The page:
They’re here, it’s happening, they sound great.
As I’ve previously expressed, Brand New’s The Devil and God Are Raging Inside Me (2006) is perhaps one of the finest albums in my rotation; each track cuts and bleeds and I adore them all, individually and as a collected work.
Without delving too deeply into Brand New history (which is long and dramatic), in the recording process for The Devil and God, nine of their demos for their album leaked out to the internet. Fans nicknamed the songs included in the leak as Fight Off Your Demons, and gave each track a name to facilitate discussion and reference. Upset at the leak, Brand New went on to scrap the demos; some were refashioned for the eventual album release (“Untitled 06,” nicknamed “Mamas,” became “Luca,” and “Untitled 08,” nicknamed “Yeah,” became “Sowing Season”), others later appeared as b-sides (“Untitled 03” became “aloC-acoC”/”Brothers”) or singles (“Untitled 07” became “(Fork and Knife)”). The remaining tracks, however, remained exclusively in their unmastered, unmixed, lossy leaked version: fantastic, but difficult to enjoy even for non-audiophiles. Continue reading “Brand New Released Their Leaked Demos and You Need to Listen to Them Right Now”
As the year closes, naturally I must compile experiences and interests from the period into data and statistics.
Okay, maybe I’m not being quite that heartless, but last.fm sure makes it easy to indulge that desire. I scrobble (almost) all of my music to last.fm as I enjoy having a record of my listening habits for both reference and analysis. This year I finally found a solid app to do so from my phone, too, though my scrobbles lack what I listen to at work, which is a lot, as well as about half the year of listening on my phone. Therefore, as we head into 2016, I’d like to look back on what I listened to the most in 2015 (not necessarily my favorite releases from the year — my musical discovery process is best described as ‘stumbling across things years after release’). Continue reading “Here’s What I Was Listening to in 2015”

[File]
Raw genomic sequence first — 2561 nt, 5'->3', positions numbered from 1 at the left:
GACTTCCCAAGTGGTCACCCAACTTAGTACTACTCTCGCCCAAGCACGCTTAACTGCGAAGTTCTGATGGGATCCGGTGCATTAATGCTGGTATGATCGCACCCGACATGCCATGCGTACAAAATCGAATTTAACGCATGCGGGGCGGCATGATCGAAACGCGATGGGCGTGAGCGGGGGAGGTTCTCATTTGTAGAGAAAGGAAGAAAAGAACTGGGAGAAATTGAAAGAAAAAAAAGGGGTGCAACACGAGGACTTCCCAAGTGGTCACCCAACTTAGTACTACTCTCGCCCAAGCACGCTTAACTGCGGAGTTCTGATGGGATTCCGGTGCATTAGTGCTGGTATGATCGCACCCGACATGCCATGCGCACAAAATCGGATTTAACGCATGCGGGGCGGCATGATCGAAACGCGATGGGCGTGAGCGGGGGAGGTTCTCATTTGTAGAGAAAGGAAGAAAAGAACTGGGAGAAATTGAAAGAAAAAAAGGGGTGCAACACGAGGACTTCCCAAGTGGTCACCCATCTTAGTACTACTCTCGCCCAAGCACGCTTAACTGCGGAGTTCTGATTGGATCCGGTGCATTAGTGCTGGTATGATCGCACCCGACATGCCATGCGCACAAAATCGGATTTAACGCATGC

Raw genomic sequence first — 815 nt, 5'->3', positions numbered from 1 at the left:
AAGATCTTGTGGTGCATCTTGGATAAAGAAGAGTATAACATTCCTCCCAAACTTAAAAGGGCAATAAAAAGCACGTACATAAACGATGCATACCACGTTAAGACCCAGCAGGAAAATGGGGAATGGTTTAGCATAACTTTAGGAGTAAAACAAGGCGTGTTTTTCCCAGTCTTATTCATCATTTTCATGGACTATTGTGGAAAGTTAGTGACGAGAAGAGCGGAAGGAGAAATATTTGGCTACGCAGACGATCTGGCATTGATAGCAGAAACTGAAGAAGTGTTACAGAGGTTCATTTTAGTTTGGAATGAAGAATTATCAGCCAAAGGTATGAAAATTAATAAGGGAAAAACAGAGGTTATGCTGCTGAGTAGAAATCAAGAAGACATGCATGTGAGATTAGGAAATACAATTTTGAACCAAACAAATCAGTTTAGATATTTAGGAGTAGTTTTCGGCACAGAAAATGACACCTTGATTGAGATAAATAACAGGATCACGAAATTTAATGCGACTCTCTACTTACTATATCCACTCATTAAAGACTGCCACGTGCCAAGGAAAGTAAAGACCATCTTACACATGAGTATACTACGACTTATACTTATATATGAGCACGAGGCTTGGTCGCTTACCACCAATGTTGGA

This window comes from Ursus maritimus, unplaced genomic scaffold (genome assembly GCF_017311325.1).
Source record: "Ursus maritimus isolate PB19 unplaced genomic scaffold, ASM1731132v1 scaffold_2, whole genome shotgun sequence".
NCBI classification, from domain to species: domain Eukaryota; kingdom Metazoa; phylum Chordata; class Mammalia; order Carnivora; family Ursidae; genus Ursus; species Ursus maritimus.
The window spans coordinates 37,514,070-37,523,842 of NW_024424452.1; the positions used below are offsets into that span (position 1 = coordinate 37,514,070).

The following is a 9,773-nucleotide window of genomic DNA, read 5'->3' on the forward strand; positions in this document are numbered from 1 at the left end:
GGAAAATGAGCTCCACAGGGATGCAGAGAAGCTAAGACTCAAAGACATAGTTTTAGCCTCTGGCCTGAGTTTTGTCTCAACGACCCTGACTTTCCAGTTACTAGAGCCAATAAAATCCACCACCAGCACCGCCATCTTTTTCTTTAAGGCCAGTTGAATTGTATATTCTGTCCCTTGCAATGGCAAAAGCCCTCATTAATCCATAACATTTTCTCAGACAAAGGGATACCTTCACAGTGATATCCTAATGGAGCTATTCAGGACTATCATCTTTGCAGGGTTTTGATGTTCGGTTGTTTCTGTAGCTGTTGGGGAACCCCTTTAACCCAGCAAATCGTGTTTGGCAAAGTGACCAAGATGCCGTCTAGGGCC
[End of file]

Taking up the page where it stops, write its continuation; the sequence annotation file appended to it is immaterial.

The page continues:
I have been a fan of the Kingdom Hearts series since before it was a series at all; enticed by the appearance of Disney characters, my sisters and I broke in our PlayStation 2 with the original Kingdom Hearts not long after its 2002 release. Between me, at 8 years of age, and my sisters at 10, we were rather pitiful at the game, and it’d take me another two years to finally complete it (and subsequently, become obsessed). I’ve spent the ten years since consuming every piece of Kingdom Hearts news and media available. My adolescent years have become inextricably tied to these games. I’ve gone through the ringer with the series, followed its many plot twists, turns, and holes, waited — patiently and impatiently — for each new title. I’ve attempted, with varying levels of success, to decipher the wayward and needlessly complicated plot. I do a weekly podcast that is (theoretically) focused on the series.
Having thus established my cred as a Kingdom Hearts fan, I’ve got beef. I’m routinely surprised to find many within the fandom claim that the English lyrics to the first game’s iconic theme song are, like the plot of the series as of Dream Drop Distance, complete nonsense. Therefore I’d like to take another stab at dissecting the lyrics and larger meaning behind Utada Hikaru’s “Simple & Clean.”
Continue reading “Simple & Clean De:Coded”